The contents of the book are as relevant to the issues of music education now in the 2000s as they were at the time of publication. In fact, in some ways Schuller's analysis of the problems in this wide and variegated sphere of cultural activity is if anything even more acute - now that an attempt has been made to incorporate some of the directions, tendencies, practices and visions he invokes in the volume, which in itself represents more than forty years' experience of composition and practical music-making. It's possible now to see the results obtained by the manner - sensitive or otherwise - in which those ideas have been implemented in education systems,not only in America, but also in the wider world.
When, as one of America's foremost composers, conductors and instrumentalists, Schuller took the Presidency of the New England Conservatory in 1967, he was characteristically modest. "Forgive me for becoming autobiographical for a moment," he said, "but I do it only to make a point."
I stand before you as one of the original dropouts. I do not have any degrees; I do not have even a high school diploma. Now, I'm not advocating this necessarily as a road to education, and I am aware of the fact that times have changed tremendously in the twenty-four years since I left high school. But I have the feeling I would not have been a very good music student in, for example, the rigid programs which allow for almost no electives which some of our schools demand. What I am trying to say is that we must develop a new flexibility in our music education, in our programs, in our curriculi, to make room for the tremendous range in student and faculty types. We seem to be in the process of doing the opposite.Criticizing universities as "mammoth institutions with mammoth organizational problems", little more than factories with an educational process resembling that of the assembly line, Schuller pointed to the smaller-scale, more intimate surroundings of the conservatory as a hope for the future of music education. However, he also takes care to draw attention to the heart of the problem: institutions, like individual human beings, must remain flexible, or they will rigidify and atrophy. He sees the real test not in the creation of new structures, but in the assessment and evaluation of quality:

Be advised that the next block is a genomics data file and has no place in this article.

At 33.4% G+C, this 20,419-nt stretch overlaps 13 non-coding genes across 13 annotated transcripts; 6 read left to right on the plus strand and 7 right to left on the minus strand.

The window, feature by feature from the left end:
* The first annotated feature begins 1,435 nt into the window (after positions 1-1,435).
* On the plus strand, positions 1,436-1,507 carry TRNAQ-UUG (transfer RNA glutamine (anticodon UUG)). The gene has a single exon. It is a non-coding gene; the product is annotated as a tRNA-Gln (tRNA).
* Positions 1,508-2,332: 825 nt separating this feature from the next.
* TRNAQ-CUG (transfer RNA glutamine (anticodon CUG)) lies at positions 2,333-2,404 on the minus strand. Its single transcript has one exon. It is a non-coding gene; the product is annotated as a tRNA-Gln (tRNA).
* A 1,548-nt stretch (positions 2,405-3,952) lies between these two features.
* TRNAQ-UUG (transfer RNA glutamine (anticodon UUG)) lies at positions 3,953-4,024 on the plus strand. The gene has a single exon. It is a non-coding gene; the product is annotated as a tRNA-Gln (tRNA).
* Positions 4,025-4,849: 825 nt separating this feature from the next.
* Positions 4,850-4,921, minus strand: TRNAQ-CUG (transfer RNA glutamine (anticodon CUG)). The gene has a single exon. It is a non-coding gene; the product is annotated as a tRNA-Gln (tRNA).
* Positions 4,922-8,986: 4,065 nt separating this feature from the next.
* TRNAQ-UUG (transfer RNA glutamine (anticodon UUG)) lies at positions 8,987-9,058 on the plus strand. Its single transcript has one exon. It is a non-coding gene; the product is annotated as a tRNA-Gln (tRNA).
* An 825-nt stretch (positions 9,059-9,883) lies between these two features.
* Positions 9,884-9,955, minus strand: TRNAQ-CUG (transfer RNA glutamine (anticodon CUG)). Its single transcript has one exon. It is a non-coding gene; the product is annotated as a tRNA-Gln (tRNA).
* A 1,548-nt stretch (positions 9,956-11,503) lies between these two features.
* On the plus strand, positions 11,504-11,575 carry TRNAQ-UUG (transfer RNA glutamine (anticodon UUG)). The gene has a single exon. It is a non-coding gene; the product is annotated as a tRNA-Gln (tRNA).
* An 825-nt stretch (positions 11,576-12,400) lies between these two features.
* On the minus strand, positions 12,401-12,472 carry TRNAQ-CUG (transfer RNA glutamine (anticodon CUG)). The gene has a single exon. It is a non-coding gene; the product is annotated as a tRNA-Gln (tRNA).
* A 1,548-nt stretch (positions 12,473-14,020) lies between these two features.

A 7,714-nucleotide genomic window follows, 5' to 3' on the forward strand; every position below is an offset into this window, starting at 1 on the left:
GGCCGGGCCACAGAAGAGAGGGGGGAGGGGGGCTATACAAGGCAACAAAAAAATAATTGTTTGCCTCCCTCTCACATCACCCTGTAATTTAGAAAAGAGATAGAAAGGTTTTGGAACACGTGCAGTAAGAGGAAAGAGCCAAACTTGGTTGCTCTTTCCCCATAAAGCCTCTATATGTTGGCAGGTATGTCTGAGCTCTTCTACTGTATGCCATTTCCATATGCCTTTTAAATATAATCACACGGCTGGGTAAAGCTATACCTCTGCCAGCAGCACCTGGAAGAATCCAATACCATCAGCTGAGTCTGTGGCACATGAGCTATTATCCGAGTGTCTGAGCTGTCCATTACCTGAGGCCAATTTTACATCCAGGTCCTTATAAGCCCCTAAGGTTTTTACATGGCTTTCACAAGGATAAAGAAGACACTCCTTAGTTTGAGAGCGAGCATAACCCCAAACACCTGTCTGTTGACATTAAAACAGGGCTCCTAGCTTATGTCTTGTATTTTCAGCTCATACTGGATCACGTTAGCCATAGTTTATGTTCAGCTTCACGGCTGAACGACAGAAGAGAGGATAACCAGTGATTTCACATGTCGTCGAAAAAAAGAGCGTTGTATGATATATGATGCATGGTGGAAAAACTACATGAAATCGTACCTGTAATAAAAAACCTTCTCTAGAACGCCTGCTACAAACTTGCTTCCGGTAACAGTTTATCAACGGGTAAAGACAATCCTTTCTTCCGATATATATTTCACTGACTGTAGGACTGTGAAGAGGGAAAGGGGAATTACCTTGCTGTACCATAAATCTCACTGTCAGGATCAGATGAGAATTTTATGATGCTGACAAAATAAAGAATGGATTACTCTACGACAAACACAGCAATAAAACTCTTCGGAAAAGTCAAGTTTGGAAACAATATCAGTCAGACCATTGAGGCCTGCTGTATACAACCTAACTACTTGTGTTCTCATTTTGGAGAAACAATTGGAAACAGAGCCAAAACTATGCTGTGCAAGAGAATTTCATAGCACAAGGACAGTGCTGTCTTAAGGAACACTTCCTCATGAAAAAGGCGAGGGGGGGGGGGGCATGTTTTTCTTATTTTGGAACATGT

quality of faculty, quality of student. And here there is no room for compromise. Idealism does not thrive on compromise, nor does quality. And to extent that it is possible for me to achieve this quality in a human way, I will pursue that goal.In his talk entitled "Qualitative Evaluation in the Arts", delivered in a symposium at New York University in 1980, Schuller reflected on his experience at the Conservatory, and on the subject of criticism and assessment in the arts, particularly the art of music. The subject, he noted, is "profoundly complex and unyielding of easy answers".